The Countryside About Us - June 1994

posted 1 Jun 2014, 06:52 by James Mansell
It surprises me how infrequently I meet my fellow villagers when wandering along our delightful footpaths and bridleways that interlace the countryside around Earl Soham. In fact, I would need less than the fingers of one hand to accommodate their number. One does not actually have to meet, of course. A distant familiar figure or even more familiar dog is usually enough to identify the walker. This month therefore, I thought I would transport all of you, if only in your imagination , on such an amble.

My journey is privileged to begin by the edge of a meadow unploughed, unsprayed and unfertilized for decades. Great is the plant variety to be seen. Parts of it are boggy. and this provides an even greater spectrum of flora - ragged robin, vetch, clover , buttercup, ladies smock and many more The hedge bottom and field edge in several places expose the tunnels excavated by the many rabbits. A twisted ankle caught in a concealed burrow can be the reward for the unwary. Approaching two dead oak trees it is not unusual to hear a greater spotted woodpecker hammering away against the insect rich bark. I move on down to the small bridge spanning the feeder stream which will eventually join up with the Deben. It is exciting to see minnows again in the water which speaks well for its purity. Usually ducks and moorhens amuse themselves in this quiet area. Occasionally a heron will lazily flap away from the bank. The rolling pastures extending up from the left bank of the stream is the summer home for several fine race horses. They are resting after a busy winter “over the sticks”. Newly planted willow trees mark the way where I join the signed footpath along side a vast expanse of oil seed rape. Pigeons rise up from their free feeding ground and I glance apprehensively at the nearby gas gun for fear that it should explode just as I am passing by. My “walk” must now pause as I have used my allocated space, so I will resume the journey next month.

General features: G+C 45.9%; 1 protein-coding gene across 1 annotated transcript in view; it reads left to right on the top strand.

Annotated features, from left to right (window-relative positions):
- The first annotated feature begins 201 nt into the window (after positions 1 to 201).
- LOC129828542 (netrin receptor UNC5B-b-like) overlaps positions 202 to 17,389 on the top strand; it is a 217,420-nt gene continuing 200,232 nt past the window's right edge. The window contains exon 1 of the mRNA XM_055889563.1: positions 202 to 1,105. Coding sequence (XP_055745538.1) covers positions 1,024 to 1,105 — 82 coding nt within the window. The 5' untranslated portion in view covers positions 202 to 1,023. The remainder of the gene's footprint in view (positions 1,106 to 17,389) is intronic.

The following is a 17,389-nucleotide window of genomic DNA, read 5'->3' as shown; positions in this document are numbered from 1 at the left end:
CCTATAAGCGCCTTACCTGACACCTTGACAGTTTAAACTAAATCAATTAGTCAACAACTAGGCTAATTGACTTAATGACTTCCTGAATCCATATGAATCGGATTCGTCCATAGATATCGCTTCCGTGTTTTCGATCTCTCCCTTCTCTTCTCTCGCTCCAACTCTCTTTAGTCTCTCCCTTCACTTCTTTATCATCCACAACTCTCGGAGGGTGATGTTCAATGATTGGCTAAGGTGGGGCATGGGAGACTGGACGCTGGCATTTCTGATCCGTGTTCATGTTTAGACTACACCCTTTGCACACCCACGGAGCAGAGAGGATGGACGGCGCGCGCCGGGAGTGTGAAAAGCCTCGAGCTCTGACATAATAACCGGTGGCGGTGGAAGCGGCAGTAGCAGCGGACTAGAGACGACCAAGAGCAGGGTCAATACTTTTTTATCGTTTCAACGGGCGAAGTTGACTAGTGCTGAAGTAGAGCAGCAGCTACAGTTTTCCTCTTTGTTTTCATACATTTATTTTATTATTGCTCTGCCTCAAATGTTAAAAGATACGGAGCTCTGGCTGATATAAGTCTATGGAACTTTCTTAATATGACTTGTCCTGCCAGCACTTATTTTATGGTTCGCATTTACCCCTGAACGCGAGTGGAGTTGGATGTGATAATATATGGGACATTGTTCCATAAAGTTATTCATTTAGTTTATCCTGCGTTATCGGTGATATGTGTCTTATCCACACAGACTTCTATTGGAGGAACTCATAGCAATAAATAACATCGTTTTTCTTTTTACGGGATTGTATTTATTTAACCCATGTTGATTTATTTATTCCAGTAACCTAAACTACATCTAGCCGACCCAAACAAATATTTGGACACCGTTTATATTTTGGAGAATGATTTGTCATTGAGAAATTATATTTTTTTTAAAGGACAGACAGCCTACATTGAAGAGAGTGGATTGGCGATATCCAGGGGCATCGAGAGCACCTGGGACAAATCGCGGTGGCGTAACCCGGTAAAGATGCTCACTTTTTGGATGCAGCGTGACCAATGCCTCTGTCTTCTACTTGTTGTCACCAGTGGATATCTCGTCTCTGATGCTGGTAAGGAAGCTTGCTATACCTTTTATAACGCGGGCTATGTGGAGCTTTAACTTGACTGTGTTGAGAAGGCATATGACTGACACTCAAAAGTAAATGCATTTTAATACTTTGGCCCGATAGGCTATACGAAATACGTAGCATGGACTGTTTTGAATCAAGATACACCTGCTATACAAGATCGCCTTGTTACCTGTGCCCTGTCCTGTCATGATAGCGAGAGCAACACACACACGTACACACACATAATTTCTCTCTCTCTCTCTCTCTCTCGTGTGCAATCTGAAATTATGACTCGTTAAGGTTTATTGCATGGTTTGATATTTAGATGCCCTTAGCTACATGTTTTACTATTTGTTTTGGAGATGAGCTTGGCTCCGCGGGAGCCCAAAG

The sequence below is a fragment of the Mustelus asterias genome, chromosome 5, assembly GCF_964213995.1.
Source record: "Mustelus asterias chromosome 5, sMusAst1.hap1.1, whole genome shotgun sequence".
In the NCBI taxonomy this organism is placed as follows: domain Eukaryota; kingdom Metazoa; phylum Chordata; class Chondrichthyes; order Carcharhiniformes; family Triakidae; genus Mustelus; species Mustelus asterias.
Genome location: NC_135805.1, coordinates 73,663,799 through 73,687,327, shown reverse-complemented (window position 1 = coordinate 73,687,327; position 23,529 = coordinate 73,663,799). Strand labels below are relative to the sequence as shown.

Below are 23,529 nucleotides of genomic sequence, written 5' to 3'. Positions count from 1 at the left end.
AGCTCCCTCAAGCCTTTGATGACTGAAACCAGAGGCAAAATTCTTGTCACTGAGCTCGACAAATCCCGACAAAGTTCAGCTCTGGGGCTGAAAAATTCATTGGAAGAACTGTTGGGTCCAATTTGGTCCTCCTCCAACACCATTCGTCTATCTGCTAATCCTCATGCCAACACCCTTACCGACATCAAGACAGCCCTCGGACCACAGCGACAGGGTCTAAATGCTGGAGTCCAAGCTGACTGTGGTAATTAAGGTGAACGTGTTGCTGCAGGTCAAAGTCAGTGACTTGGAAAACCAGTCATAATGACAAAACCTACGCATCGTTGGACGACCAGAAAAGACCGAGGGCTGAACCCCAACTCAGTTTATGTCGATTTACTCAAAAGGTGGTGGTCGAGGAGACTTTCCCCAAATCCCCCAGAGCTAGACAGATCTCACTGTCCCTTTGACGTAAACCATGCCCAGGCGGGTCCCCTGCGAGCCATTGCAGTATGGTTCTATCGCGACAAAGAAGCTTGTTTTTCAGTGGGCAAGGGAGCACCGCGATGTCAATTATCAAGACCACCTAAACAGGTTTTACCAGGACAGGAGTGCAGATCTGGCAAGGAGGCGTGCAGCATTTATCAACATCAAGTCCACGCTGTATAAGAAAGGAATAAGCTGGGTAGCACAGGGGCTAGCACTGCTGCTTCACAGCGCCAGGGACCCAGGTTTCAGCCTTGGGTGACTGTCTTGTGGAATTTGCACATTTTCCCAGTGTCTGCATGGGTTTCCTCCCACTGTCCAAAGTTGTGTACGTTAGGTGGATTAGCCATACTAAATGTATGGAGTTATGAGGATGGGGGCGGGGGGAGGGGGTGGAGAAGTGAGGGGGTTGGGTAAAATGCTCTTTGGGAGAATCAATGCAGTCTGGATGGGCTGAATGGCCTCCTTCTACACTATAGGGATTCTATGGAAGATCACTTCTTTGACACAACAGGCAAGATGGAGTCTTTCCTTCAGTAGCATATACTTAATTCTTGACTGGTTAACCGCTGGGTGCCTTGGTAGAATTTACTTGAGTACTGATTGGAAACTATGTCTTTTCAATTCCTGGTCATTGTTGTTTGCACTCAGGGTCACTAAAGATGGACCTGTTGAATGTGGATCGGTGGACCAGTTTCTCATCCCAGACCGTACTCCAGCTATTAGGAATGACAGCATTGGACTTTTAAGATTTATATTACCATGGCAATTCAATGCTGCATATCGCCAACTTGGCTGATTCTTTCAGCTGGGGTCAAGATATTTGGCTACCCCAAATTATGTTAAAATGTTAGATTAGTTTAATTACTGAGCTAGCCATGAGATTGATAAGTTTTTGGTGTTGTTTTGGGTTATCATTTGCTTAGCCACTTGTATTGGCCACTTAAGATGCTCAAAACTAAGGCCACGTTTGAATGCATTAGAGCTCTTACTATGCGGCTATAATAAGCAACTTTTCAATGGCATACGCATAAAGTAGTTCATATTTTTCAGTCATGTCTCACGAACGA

Roger Sykes